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I have been asking a rather few questions of this nature lately, maybe I'm starting to realise math notation isn't as uniform as I initially thought it would be...

Question: Does this notation $$\frac{\partial(y_1,\dots,y_m)}{\partial(x_1,\dots,x_n)}$$ refer to the Jacobian matrix $$ J = \begin{bmatrix} \dfrac{\partial y_1}{\partial x_1} & \cdots & \dfrac{\partial y_1}{\partial x_n} \\ \vdots & \ddots & \vdots \\ \dfrac{\partial y_m}{\partial x_1} & \cdots & \dfrac{\partial y_m}{\partial x_n} \end{bmatrix},$$ or the Jacobian determinant $\det J$?

This answer seems to support the latter interpretation, while this (and Wikipedia) both support the former.

I am aware of the ambiguity of "Jacobian" being used to refer to either the determinant or the matrix itself, is this a similar case? It's really a bit annoying because when I see things like $$ \left| \frac{\partial(y_1,\dots,y_m)}{\partial(x_1,\dots,x_n)} \right| $$ I don't know if it means the absolute value of the Jacobian determinant, or the determinant of the Jacobian matrix.

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It's the matrix; that being said, $\left| \frac{\partial(y_1,\dots,y_m)}{\partial(x_1,\dots,x_n)} \right|$ is very unfortunate notation; I'd use $\det$ myself if I have to talk about the determinant in this context... –  J. M. Jul 25 '11 at 5:35
    
Wolfram MathWorld seems confused as to what exactly the notation means too. See mathworld.wolfram.com/Jacobian.html, equations (4), (7) and (10). –  Josh Chen Jul 25 '11 at 6:13
    
Well at the very least, I see that equation three there uses brackets and not vertical bars... –  J. M. Jul 25 '11 at 6:15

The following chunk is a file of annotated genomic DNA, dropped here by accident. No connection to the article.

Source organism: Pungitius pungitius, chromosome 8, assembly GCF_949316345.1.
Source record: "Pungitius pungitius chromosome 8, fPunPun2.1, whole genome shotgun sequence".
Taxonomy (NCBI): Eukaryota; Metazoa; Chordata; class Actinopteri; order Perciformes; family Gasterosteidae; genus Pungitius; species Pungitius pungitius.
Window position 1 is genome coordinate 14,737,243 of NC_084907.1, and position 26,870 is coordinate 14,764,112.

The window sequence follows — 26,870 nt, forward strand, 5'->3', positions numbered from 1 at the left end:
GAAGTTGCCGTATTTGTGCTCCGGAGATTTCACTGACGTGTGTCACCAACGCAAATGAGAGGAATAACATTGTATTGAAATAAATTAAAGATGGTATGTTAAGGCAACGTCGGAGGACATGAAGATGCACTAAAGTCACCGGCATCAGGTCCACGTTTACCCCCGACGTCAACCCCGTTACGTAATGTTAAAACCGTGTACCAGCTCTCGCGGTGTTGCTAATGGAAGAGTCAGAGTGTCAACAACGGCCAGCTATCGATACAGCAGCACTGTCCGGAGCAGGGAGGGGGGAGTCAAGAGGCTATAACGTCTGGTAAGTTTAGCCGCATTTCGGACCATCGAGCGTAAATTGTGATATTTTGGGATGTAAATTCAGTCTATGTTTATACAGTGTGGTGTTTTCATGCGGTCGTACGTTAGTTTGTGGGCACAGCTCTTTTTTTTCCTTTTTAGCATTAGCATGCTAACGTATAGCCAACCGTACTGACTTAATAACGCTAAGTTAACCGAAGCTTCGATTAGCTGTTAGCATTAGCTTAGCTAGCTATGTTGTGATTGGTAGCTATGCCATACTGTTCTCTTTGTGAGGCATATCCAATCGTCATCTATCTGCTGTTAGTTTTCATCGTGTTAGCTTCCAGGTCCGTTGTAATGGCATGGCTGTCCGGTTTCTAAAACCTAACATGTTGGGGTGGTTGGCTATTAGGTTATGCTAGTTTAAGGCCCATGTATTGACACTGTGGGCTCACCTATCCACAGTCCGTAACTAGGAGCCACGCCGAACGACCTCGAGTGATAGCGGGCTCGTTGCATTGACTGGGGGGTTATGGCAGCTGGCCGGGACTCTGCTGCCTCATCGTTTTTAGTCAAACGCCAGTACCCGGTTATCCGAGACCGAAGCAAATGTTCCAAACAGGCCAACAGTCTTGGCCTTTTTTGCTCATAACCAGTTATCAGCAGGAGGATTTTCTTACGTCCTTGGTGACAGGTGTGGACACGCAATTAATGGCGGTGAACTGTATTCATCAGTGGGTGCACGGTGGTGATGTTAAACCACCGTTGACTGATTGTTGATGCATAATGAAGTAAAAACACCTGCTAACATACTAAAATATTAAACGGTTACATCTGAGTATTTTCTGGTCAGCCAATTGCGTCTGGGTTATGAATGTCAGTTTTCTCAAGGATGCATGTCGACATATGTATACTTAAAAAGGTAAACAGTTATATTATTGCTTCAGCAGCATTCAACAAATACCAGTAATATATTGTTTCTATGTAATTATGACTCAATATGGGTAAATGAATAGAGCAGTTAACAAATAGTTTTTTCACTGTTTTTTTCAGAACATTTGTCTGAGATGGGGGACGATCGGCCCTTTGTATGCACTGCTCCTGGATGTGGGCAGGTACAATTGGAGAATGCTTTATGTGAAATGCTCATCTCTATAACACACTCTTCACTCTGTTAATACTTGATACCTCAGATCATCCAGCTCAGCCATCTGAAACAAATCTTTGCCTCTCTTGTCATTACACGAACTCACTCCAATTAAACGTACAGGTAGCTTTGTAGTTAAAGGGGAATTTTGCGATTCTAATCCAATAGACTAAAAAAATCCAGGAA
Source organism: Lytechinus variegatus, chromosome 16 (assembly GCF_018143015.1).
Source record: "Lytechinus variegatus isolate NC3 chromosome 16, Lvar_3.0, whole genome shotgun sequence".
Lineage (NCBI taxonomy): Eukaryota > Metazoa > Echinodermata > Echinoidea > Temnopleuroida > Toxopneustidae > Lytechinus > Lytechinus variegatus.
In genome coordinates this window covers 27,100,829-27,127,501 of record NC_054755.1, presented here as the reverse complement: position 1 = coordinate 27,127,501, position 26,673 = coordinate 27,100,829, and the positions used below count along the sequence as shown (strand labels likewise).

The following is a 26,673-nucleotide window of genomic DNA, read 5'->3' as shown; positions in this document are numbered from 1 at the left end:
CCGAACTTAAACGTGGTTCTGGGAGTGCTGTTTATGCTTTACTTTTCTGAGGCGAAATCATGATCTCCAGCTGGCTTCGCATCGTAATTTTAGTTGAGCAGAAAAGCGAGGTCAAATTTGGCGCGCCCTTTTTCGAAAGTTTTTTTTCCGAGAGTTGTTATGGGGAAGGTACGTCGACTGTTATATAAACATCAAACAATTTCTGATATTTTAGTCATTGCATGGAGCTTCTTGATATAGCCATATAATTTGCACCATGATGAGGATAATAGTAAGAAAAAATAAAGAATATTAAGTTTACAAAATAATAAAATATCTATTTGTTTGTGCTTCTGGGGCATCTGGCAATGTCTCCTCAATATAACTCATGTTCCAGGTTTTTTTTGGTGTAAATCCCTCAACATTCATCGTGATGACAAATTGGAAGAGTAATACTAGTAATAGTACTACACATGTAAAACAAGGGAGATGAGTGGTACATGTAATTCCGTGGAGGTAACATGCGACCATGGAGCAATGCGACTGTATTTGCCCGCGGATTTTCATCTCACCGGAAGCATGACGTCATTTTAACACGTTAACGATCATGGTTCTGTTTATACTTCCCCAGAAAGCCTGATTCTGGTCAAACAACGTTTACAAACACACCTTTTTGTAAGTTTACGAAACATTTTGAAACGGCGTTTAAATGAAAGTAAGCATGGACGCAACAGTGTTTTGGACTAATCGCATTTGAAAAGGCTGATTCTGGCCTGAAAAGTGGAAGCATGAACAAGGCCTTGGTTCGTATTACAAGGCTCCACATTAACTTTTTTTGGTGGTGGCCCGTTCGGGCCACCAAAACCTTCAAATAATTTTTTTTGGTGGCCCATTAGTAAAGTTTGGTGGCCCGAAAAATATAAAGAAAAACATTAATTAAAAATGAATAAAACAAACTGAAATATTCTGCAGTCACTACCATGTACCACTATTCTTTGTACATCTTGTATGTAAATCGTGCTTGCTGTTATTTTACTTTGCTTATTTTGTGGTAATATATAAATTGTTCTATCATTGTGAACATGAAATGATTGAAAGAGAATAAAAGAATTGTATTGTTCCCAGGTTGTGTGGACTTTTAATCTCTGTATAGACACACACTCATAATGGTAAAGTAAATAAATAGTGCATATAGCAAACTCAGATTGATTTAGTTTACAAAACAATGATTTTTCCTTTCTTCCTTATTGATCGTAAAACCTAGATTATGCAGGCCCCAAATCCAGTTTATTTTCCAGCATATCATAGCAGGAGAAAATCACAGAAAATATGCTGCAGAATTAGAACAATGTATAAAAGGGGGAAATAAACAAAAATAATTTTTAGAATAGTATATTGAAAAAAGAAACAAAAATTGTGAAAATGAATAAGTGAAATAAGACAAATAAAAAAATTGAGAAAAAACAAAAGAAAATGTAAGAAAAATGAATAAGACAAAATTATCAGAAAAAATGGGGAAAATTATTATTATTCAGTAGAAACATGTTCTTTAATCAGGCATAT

I'd say it's the matrix, whereas $\frac{d(y_1,\dots,y_m)}{d(x_1,\dots,x_n)}$ is the determinant. –  Hans Lundmark Jul 25 '11 at 8:54
    
I'm pretty sure Do Carmo uses it as Jacobian determinant in his book on Riemannian geometry. –  Simon Jul 25 '11 at 10:08

1 Answer 1

up vote 5 down vote accepted

Every time that I use it and have seen it, I have used it to refer to the matrix itself. I will typically use det J to refer to the determinant, but I admit that I have used the term Jacobian to refer to both the matrix and the determinant.

This is another case where math is precise, but the language of math is often not. I would recommend that you take care to be specific in your usage - use Jacobian matrix and Jacobian determinant so that there is no confusion.

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Yes, I agree with using the specific phrases "Jacobian matrix" and "Jacobian determinant", but with regard to the "partial" notation? I suppose I should just state what I mean it to be at the outset? –  Josh Chen Jul 25 '11 at 23:07

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